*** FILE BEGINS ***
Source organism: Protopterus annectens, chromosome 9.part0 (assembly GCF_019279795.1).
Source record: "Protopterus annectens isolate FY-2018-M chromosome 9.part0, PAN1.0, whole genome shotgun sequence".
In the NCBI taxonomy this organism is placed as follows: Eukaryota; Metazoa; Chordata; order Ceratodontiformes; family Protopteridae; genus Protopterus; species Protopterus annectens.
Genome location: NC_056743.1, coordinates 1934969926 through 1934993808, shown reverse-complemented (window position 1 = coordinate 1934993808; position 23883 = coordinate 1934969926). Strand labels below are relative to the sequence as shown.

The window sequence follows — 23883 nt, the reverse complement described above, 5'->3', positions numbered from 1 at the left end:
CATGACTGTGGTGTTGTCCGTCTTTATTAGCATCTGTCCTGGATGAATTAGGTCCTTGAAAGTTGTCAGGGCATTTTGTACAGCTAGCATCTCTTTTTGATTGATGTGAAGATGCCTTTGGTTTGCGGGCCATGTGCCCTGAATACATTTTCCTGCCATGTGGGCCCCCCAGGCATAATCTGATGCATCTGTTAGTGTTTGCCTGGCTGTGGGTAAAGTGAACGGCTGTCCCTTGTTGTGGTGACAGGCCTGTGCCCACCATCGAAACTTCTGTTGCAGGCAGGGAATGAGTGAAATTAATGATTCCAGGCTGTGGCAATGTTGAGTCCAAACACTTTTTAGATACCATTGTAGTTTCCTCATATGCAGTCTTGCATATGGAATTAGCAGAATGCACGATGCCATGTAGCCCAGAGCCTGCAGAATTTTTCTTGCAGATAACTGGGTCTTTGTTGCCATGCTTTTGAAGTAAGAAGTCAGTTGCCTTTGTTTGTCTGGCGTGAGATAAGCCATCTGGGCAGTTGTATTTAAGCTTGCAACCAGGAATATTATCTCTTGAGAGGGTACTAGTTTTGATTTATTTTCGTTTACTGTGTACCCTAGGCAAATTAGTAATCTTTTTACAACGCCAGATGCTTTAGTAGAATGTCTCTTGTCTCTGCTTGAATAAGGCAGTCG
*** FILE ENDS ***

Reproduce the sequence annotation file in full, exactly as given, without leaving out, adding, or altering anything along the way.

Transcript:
Source organism: Protopterus annectens, chromosome 9.part0 (assembly GCF_019279795.1).
Source record: "Protopterus annectens isolate FY-2018-M chromosome 9.part0, PAN1.0, whole genome shotgun sequence".
In the NCBI taxonomy this organism is placed as follows: Eukaryota; Metazoa; Chordata; order Ceratodontiformes; family Protopteridae; genus Protopterus; species Protopterus annectens.
Genome location: NC_056743.1, coordinates 1934969926 through 1934993808, shown reverse-complemented (window position 1 = coordinate 1934993808; position 23883 = coordinate 1934969926). Strand labels below are relative to the sequence as shown.

The window sequence follows — 23883 nt, the reverse complement described above, 5'->3', positions numbered from 1 at the left end:
CATGACTGTGGTGTTGTCCGTCTTTATTAGCATCTGTCCTGGATGAATTAGGTCCTTGAAAGTTGTCAGGGCATTTTGTACAGCTAGCATCTCTTTTTGATTGATGTGAAGATGCCTTTGGTTTGCGGGCCATGTGCCCTGAATACATTTTCCTGCCATGTGGGCCCCCCAGGCATAATCTGATGCATCTGTTAGTGTTTGCCTGGCTGTGGGTAAAGTGAACGGCTGTCCCTTGTTGTGGTGACAGGCCTGTGCCCACCATCGAAACTTCTGTTGCAGGCAGGGAATGAGTGAAATTAATGATTCCAGGCTGTGGCAATGTTGAGTCCAAACACTTTTTAGATACCATTGTAGTTTCCTCATATGCAGTCTTGCATATGGAATTAGCAGAATGCACGATGCCATGTAGCCCAGAGCCTGCAGAATTTTTCTTGCAGATAACTGGGTCTTTGTTGCCATGCTTTTGAAGTAAGAAGTCAGTTGCCTTTGTTTGTCTGGCGTGAGATAAGCCATCTGGGCAGTTGTATTTAAGCTTGCAACCAGGAATATTATCTCTTGAGAGGGTACTAGTTTTGATTTATTTTCGTTTACTGTGTACCCTAGGCAAATTAGTAATCTTTTTACAACGCCAGATGCTTTAGTAGAATGTCTCTTGTCTCTGCTTGAATAAGGCAGTCG